I wasn't quite prepared for how much beauty is chocked into just the area between Northern Arizona and Southern Utah. Driving along 89 came with so many great views.
I must give a shout out to all the people who live in tiny towns in the middle of nowhere, amidst canyon and mountain, thick in the desert. Honestly, the population in this area is so sparse. If it weren't for the people who ran the gas stations, restaurants, and motels in these towns, it'd pretty much be impossible to traverse the entire area. Did I mention it was beautiful? We drove through a chunk of the Navajo reservation where I got the chance to buy a beautiful turquoise necklace from a guy on the side of the road. He and his wife make jewelry to sell to passersby. It's beautiful (I think I'm overusing that word). We hop onto Scenic Byway 12 (the best kept secret in America), and the view only gets better and better. I don't have pictures of any of this, so here's a random one to keep your attention:
Anyway, it's getting to be dusk and the towns are getting farther and farther apart, so we start looking out for some place to stay. I stop in some town called Hatch and proceed to the first inn in site. It looks like it's straight out of some Western, log buildings and all. It's a motel, general store, and restaurant all in one. Eating dinner at the restaurant, we realize we are the only English speaking guests. Sitting at the table, I can hear Italian, French, and German around me (now, I dig this because I'm a major nerd, so I definitely tried to eavesdrop). We realize that the reason foreign tourists chose this place is because it seems to be real authentic American West- the cowboy dream, you know. It's really amusing. After a good night's sleep, Bryce Canyon is a welcome site.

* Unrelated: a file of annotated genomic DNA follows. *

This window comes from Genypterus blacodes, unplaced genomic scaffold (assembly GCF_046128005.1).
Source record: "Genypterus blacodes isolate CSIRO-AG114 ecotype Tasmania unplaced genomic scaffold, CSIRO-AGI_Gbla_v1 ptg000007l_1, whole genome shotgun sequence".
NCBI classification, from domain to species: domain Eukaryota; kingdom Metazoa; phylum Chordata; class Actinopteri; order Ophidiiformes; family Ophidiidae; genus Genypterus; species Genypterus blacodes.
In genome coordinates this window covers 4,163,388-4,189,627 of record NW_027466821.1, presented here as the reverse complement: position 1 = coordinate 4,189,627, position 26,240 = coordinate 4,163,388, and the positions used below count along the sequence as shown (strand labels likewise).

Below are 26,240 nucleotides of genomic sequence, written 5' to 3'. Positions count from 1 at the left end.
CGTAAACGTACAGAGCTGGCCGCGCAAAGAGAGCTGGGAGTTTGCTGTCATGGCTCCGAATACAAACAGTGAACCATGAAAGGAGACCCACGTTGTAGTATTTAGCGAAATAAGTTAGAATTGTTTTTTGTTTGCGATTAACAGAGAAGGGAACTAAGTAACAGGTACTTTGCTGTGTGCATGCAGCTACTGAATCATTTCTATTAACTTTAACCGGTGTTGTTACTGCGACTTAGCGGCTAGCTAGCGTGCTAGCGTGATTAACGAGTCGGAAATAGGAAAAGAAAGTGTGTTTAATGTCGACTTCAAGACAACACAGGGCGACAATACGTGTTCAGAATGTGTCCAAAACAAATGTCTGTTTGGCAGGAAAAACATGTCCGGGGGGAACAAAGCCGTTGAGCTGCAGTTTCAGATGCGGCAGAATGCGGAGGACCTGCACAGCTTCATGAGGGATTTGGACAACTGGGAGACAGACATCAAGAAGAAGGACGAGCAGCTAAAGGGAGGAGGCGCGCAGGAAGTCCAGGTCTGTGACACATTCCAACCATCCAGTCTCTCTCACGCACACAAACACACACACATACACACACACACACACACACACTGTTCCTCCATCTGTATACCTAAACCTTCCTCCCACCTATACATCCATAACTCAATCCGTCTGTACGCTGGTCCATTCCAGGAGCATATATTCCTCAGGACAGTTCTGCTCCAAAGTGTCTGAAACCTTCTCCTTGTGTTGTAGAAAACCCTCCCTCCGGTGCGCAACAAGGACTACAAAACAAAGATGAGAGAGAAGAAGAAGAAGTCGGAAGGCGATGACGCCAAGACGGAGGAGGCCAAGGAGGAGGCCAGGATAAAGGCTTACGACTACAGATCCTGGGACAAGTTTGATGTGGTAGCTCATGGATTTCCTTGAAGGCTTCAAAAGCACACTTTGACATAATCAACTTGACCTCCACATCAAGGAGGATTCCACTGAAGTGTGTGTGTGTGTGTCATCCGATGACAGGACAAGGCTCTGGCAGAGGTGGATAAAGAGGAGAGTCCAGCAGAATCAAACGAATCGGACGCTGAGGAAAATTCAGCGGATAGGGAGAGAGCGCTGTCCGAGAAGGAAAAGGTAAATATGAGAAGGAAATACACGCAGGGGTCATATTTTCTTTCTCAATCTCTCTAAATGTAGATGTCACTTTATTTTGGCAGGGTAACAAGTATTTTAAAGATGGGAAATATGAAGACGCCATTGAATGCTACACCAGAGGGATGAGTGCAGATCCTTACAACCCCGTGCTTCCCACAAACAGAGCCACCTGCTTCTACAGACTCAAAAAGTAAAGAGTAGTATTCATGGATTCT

I was way to beat to hike into the canyon, but next time I certainly will. After savoring this, it's back on the highway. Goblin Valley or bust. It takes quite a while to get there because the road cuts through canyon and mountain and is quite the process. Not to mention that we miss a turn and end up adding 45 or so miles to the journey. I actually snagged some shots of the view this time:
I particularly like this last shot because it's from the belly of Thel (that's my car's name, by the way). And in case I didn't mention it, I highly recommend a scenic drive along Route 12. You won't regret it. Several hours and a random diner stop later, we enter Goblin Valley. This place couldn't have a more appropriate name. If there aren't actual goblins living hidden away here, then the rocks certainly possess some goblin energies. These formations are so incredibly bizarre, and the valley is just eerie. Don't get me wrong, it's gorgeous... breathtaking, even. The silence and the vastness are pretty heavy. I couldn't stay in the actual valley for an extended time because the heat was so oppressive. I knew I would faint if I didn't find some shade, so I took it in from the observation platform. See all the faces?
We left the goblins to their own company, took 12 back up to 70, ate at yet another diner, and headed North. I was yet again astounded by the landscape... the subtle changes and the vast expanses with no sign of civilization. It's comforting to me that there are still such large areas in America that haven't been populated or taken over for industry. Late that night we rolled into Ogden, where I am now. My next step is to make enough money to head to the Portland/Seattle area. But in the meantime, I'll be posting my adventures here in Utah...
Until then, happy trails...